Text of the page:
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BMC Infect Dis. 2010; 10: 177.
Published online Jun 17, 2010. doi:  10.1186/1471-2334-10-177
PMCID: PMC2906459

Diversity of Mycobacterium tuberculosis genotypes circulating in Ndola, Zambia

Abstract

Background

Tuberculosis (TB) is one of the major public health problems in Zambia. However, information about lineages of M. tuberculosis complex (MTBC) isolates useful for epidemiology investigations is unknown. In this study, we investigated the diversity of MTBC isolates from Ndola, a typical Zambian urbanized city with a documented high HIV prevalence.

Methods

This was part of a prospective cohort study in subjects with sputum smear-positive pulmonary TB. Spoligotyping was used to genotype the MTBC isolates and establish the circulating lineages. The 15-locus Mycobacterial Interspersed Repetitive Units - Variable Number Tandem Repeats (MIRU-VNTR) typing was used to study recent transmission.

Results

A total of 98 different spoligotypes were identified among 273 MTBC isolates. The majority (64.8%) of the isolates belonged to 9 known families, while 96 (35.2%) of the isolates were orphans. While LAM (41.8%) was the largest spoligotype family observed, most of the isolates (87.7%) belonging to the SAF1 family, with a significant portion coming from the T (13.6%), and X (5.9%) families. A few isolates (3.6%) belonged to the CAS, EAI, H, S, X1-LAM9 or U families. MIRU-VNTR typing was highly discriminatory (h = 0.988) among the 156 isolates tested in our sample, and increased the discrimination among 82 SAF1 isolates from 6 to 46 distinct patterns. In addition, 3.2% (5/156) of cases with available MIRU-VNTR results harbored more than one MTBC strain.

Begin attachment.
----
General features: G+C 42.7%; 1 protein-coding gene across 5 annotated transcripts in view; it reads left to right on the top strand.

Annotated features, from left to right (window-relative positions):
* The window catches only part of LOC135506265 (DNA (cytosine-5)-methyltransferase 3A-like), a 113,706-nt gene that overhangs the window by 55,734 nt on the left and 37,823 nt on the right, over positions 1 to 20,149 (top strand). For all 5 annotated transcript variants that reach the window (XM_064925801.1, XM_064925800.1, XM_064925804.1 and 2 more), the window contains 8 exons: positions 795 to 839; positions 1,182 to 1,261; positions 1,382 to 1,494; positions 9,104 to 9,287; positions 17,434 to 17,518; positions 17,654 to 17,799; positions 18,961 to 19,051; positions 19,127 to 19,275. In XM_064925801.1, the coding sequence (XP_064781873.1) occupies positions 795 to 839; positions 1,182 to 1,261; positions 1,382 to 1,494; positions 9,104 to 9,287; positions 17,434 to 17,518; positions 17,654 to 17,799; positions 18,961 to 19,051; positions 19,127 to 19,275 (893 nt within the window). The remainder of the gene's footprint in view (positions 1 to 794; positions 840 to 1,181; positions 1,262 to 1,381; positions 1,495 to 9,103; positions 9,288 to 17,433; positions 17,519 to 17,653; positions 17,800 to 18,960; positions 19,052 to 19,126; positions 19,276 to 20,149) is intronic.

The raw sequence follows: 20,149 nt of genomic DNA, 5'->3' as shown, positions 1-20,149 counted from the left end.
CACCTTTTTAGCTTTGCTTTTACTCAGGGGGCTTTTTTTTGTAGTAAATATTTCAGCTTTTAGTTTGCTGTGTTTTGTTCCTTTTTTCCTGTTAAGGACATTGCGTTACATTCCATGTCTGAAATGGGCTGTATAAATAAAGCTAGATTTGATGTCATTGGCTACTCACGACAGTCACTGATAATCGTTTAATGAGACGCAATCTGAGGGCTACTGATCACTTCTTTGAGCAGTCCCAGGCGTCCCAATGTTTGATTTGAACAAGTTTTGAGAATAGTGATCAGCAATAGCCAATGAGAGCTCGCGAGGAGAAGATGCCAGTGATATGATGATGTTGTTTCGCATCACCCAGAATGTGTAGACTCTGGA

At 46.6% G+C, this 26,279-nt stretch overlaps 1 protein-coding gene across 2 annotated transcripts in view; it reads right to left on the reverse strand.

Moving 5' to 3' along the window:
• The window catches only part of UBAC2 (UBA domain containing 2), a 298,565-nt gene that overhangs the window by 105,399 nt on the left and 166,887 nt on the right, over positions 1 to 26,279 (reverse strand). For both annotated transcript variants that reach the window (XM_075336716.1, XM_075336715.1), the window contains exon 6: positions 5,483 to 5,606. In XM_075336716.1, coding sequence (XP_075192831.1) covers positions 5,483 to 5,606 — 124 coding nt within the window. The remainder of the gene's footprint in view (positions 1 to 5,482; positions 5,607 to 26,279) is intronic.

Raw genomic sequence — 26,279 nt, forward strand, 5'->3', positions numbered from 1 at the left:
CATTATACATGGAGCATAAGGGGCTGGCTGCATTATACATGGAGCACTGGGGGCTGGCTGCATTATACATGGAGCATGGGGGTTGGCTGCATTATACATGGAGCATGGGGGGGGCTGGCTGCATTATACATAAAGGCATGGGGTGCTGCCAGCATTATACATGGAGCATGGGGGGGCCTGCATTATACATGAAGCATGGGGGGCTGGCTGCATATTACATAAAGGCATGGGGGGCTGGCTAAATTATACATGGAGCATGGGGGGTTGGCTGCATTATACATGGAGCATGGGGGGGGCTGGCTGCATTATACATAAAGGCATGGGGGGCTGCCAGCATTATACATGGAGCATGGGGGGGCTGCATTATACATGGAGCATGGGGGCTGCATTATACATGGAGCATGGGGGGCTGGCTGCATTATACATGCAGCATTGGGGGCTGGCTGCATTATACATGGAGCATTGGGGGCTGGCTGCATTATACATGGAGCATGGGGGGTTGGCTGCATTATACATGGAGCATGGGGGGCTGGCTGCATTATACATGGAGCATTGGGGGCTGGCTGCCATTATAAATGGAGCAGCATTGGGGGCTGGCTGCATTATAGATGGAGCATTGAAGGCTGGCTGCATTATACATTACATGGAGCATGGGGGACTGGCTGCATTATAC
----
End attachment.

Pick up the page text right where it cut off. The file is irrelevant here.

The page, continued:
Conclusions

Our findings show a limited diversity of MTBC in Ndola with a high clustering rate (37.7%), which indicates that recent transmission plays an appreciable role in the dynamics of TB disease in this setting. This conclusion emphasizes the importance of early diagnosis and timely treatment. The results also confirm that MIRU-VNTR typing is suitable for studying the molecular epidemiology of TB in Ndola.

Background

Zambia is ranked among the world's top 10 high TB incidence countries with an incidence rate of 280 smear-positive tuberculosis (TB) cases per 100,000 inhabitants [1]. The World Health Organization (WHO) estimates the prevalence of all forms of TB in Zambia at 707/100,000 [1]. According to the National Tuberculosis Leprosy Program (NTLP), in 2004, the Copperbelt Province was responsible for nearly a third (27.6%) of the nation's notified TB cases. It was also one of the provinces with the highest Human Immunodeficiency Virus (HIV) prevalence (17%) in Zambia [2]. While efforts have been made to identify drivers of the HIV pandemic in Zambia, similar efforts for the TB epidemic lag far behind. A number of surveillance activities, both biological and socio indicator - studies, which are useful in identifying the risk factors that play a role in driving the HIV epidemic in Zambia, have been implemented. However, efforts in TB have mainly relied on generic recommendations to prevent TB. The epidemiology of TB in Zambia still remains largely unknown, and consequently, epidemiological data cannot help focus TB control strategies. In high TB incidence settings, determination of distinct transmission patterns is often indefinable, but may be greatly enhanced by the use of both molecular and conventional epidemiological tools.